“During times of universal deceit, telling the truth becomes a revolutionary act.” George Orwell

Friday, February 09, 2018

Social skill deficits in people without disabilities

In an article published by Wallin (2004) he discussed categories of social skill deficits, in particular related to the experience of ASD. His categories were

Social indifference
Social avoidance
Social awkwardness

As I thought about those categories, it reminded me not of autism but of those without disabilities in their interactions with those who do have some form of impairment. If you think about it, people without disabilities have social skill deficits in the way they interact with persons with disabilities.

Perhaps at first they are socially indifferent. Maybe they really don't know about persons with disabilities. Because they don't know they are kind of indifferent, not really caring one way or another. But then something happens in their lives where they are confronted with the reality of the experience of disability. Because they are inexperienced or scared or just don't want to be bothered, they then move into social avoidance. They know, but they avoid any involvement. Ultimately, perhaps they cannot avoid interactions with someone with a disability so they move into a phase of social awkwardness. As we have discussed elsewhere in this blog, if I am in a situation with someone with a disability and it is socially awkward, chances are, I am the one bringing the awkwardness to the situation. See  "I bring awkwardness to the situation."The person with the disability is fine. Those three areas are where Wallin left off, and he once again was talking about social skill deficits. But these social skill deficits in those without disabilities may indeed be a progression and perhaps they lead to a fourth category, social involvement. I care now. I want relationship now. I am involved now.

So perhaps it is a progression from indifference to avoidance to awkwardness to involvement. Are you on this progression? Work through YOUR awkwardness and find your way to involvement. People with disabilities are just people. Maybe if you choose one of them as your friend, that person will choose you back.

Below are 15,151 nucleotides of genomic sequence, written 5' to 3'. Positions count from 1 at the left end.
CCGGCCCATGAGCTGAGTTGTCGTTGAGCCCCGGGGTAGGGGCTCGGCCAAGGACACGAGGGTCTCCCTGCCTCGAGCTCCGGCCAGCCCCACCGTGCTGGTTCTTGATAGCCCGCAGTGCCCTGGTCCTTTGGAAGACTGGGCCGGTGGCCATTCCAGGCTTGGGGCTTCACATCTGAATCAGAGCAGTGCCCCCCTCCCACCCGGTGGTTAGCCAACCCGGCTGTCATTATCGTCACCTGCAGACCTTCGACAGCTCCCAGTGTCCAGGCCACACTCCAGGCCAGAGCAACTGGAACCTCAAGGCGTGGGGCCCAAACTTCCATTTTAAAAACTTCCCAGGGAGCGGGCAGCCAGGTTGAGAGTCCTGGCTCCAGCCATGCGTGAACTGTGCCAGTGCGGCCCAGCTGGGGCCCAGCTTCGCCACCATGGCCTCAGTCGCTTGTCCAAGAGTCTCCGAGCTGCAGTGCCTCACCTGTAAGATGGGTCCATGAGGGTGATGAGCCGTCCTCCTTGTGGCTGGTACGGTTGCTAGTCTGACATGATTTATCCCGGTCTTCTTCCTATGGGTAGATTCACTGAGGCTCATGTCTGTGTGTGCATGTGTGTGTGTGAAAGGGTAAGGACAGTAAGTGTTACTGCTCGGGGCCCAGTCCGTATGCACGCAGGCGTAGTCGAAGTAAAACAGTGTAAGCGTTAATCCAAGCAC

1 comment:

Ryanne Alberga said...

I recently found myself interested in social networking and branching out of the "norm".  The "norm" being segregation between people without disabilities and people with disabilities. I believe this matter begins with school-aged students.  If  Wallin’s categories (indifference, awareness and avoidance) are not dissolved in school-aged children, then the same progression may continue into adult life. I believe a new way of thinking, realizing that people with disabilities are just people, should be taught to children in order to make involvement become the new norm. The hope is that befriending people with disabilities will be natural, and will no longer be avoided or feel awkward. Children are open-minded and impressionable; this age is the perfect place to begin this mission of social involvement. I realize this may seem like an impossible quest, however, I have seen it occur. I will share this journey in hopes to inspire others. Currently, I work with a fourth grade student in a moderate-to-severe classroom.  For the most part we are segregated from the other students and staff. The children with autism sit at a different table, sit in the back of the room while mainstreaming, and socialize only with adults. I believed something could be done to change this social indifference. I have enough hope and passion to promote involvement. My non-verbal student and I have built a rapport with five girls. This relationship was created by initiating peer play during recess and by sitting together at lunch.  I also made an effort to teach these girls ways to communicate and elicit speech with my student. Soon, these friendships grew and today we socialize with about 20 typical friends. Many of the students without disabilities call my student a best friend. The typical students have asked to attend our Special Education class holiday party so they can meet the other students with autism. Seeing the social skill deficits (indifference, avoidance, awkwardness) vanish in non-disabled fourth graders can inspire hope for change in our otherwise close-minded way of thinking. I hope this comment does not offend anyone; the purpose of it is to show that change is possible and very necessary. It is important to provide opportunities for all students to become friends.